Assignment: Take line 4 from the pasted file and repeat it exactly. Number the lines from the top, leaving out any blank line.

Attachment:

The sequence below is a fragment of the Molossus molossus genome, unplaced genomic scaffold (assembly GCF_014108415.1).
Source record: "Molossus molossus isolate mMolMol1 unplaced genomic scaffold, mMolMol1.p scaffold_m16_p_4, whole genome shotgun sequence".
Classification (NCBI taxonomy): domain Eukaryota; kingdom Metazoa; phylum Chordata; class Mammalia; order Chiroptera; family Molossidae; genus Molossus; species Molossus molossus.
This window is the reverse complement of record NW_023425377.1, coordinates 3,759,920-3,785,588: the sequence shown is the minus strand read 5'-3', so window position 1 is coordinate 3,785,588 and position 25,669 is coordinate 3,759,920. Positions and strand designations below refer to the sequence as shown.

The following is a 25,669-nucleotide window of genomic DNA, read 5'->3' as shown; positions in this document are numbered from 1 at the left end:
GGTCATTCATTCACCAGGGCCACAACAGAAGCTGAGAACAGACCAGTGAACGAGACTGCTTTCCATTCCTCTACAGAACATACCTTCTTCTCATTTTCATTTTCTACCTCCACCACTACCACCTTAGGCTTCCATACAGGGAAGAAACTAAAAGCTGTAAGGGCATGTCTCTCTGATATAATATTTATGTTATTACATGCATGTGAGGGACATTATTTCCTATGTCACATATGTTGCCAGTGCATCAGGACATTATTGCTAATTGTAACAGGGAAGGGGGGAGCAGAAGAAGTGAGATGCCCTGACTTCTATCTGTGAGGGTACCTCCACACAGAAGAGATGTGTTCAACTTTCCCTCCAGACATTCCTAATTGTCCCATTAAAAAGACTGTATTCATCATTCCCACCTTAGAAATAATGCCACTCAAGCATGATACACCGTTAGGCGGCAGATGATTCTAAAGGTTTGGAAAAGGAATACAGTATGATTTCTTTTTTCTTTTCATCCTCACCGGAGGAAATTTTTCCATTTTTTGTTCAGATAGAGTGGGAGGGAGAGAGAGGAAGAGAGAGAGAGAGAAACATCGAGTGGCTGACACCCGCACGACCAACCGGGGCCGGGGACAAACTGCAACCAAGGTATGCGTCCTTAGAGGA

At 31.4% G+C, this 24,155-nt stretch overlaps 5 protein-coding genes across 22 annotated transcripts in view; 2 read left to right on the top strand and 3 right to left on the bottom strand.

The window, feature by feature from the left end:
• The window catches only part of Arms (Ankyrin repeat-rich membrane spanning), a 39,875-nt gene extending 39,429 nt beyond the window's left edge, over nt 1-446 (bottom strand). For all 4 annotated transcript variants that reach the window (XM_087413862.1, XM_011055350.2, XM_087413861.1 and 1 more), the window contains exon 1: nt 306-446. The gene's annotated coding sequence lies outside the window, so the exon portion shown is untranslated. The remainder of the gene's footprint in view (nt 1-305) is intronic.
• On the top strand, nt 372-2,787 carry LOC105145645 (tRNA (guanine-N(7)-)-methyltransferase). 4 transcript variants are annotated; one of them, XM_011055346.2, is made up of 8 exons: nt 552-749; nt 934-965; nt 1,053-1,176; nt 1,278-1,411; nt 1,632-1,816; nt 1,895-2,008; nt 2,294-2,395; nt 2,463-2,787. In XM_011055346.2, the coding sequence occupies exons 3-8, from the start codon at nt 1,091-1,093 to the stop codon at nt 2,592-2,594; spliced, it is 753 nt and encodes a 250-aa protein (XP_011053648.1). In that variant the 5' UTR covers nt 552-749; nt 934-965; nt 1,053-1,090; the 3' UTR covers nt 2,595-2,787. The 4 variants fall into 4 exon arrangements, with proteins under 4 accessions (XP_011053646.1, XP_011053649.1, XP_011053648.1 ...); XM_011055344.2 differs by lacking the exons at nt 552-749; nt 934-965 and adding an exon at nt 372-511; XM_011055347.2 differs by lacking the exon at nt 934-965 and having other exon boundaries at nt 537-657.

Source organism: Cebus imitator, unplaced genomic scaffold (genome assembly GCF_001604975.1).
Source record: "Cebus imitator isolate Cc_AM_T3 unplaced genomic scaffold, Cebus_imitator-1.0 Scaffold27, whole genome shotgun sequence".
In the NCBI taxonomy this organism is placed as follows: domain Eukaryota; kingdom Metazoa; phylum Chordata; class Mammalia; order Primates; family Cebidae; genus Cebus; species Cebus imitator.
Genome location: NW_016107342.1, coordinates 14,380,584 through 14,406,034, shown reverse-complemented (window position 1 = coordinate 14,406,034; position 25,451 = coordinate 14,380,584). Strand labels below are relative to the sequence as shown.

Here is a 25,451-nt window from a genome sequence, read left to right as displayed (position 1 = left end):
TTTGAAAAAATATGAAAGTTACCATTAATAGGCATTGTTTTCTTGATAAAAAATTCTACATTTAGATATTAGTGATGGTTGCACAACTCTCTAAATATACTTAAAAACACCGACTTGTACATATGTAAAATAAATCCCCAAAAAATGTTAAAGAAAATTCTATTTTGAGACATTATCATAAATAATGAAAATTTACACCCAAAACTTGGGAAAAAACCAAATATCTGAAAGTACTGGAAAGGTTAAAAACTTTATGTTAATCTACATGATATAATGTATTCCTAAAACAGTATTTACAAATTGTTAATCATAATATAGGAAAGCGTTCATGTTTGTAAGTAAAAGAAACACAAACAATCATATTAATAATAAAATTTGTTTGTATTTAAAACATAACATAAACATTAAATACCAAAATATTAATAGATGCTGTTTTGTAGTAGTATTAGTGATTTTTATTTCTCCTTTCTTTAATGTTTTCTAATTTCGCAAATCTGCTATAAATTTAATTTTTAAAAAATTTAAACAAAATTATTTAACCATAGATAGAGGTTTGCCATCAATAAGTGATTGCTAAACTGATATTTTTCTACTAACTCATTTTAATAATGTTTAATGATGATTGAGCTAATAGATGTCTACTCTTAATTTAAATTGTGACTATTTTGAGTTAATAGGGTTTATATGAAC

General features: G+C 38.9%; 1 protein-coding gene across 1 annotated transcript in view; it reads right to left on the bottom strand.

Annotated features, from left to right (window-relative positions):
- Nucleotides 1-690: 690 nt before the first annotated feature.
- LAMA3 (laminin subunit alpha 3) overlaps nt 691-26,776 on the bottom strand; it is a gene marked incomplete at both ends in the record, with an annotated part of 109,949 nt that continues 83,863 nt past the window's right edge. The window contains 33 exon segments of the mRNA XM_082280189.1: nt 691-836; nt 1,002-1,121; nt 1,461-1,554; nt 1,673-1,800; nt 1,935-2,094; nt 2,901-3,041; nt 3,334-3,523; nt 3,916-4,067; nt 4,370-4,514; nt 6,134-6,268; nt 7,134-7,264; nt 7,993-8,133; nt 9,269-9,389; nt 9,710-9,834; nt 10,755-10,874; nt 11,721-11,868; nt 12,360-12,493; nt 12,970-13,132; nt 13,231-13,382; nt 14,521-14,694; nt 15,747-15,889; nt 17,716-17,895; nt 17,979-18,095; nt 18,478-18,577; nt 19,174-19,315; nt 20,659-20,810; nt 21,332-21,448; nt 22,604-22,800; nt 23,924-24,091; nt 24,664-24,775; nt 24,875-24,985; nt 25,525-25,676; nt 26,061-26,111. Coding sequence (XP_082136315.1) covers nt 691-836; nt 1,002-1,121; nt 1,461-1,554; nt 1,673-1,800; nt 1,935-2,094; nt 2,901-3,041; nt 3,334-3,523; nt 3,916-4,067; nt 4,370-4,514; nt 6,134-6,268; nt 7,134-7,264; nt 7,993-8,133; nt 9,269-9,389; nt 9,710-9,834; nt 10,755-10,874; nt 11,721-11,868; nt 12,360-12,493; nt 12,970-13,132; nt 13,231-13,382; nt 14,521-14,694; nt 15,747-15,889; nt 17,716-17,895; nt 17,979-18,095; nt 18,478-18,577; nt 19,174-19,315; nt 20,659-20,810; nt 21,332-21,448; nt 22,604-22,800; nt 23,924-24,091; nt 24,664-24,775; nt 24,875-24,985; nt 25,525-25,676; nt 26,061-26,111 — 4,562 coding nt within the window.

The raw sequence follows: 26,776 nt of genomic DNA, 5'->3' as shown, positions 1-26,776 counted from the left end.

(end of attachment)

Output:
This window is the reverse complement of record NW_023425377.1, coordinates 3,759,920-3,785,588: the sequence shown is the minus strand read 5'-3', so window position 1 is coordinate 3,785,588 and position 25,669 is coordinate 3,759,920. Positions and strand designations below refer to the sequence as shown.